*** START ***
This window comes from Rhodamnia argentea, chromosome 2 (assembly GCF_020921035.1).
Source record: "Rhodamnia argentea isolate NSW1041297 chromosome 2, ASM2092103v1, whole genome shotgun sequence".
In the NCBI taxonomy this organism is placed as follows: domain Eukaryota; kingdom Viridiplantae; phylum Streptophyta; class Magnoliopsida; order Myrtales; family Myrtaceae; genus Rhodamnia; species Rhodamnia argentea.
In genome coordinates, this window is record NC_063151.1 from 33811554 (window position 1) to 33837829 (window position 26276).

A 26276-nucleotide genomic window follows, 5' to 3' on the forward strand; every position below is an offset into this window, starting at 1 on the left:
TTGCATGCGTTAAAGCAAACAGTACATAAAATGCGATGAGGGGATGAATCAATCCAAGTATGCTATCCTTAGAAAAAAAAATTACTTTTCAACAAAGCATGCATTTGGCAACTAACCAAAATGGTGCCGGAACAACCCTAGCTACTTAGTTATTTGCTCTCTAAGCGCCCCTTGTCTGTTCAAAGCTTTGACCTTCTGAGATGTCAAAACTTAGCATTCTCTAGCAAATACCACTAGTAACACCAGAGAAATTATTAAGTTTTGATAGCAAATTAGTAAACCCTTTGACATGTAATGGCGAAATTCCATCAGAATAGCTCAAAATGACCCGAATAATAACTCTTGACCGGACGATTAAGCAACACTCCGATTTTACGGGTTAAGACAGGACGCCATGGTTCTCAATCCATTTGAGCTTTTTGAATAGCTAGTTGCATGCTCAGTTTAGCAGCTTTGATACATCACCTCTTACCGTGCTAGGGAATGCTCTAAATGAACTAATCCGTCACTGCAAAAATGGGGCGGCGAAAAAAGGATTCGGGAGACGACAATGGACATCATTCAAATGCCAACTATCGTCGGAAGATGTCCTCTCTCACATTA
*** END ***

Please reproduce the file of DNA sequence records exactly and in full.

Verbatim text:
This window comes from Rhodamnia argentea, chromosome 2 (assembly GCF_020921035.1).
Source record: "Rhodamnia argentea isolate NSW1041297 chromosome 2, ASM2092103v1, whole genome shotgun sequence".
In the NCBI taxonomy this organism is placed as follows: domain Eukaryota; kingdom Viridiplantae; phylum Streptophyta; class Magnoliopsida; order Myrtales; family Myrtaceae; genus Rhodamnia; species Rhodamnia argentea.
In genome coordinates, this window is record NC_063151.1 from 33811554 (window position 1) to 33837829 (window position 26276).

A 26276-nucleotide genomic window follows, 5' to 3' on the forward strand; every position below is an offset into this window, starting at 1 on the left:
TTGCATGCGTTAAAGCAAACAGTACATAAAATGCGATGAGGGGATGAATCAATCCAAGTATGCTATCCTTAGAAAAAAAAATTACTTTTCAACAAAGCATGCATTTGGCAACTAACCAAAATGGTGCCGGAACAACCCTAGCTACTTAGTTATTTGCTCTCTAAGCGCCCCTTGTCTGTTCAAAGCTTTGACCTTCTGAGATGTCAAAACTTAGCATTCTCTAGCAAATACCACTAGTAACACCAGAGAAATTATTAAGTTTTGATAGCAAATTAGTAAACCCTTTGACATGTAATGGCGAAATTCCATCAGAATAGCTCAAAATGACCCGAATAATAACTCTTGACCGGACGATTAAGCAACACTCCGATTTTACGGGTTAAGACAGGACGCCATGGTTCTCAATCCATTTGAGCTTTTTGAATAGCTAGTTGCATGCTCAGTTTAGCAGCTTTGATACATCACCTCTTACCGTGCTAGGGAATGCTCTAAATGAACTAATCCGTCACTGCAAAAATGGGGCGGCGAAAAAAGGATTCGGGAGACGACAATGGACATCATTCAAATGCCAACTATCGTCGGAAGATGTCCTCTCTCACATTA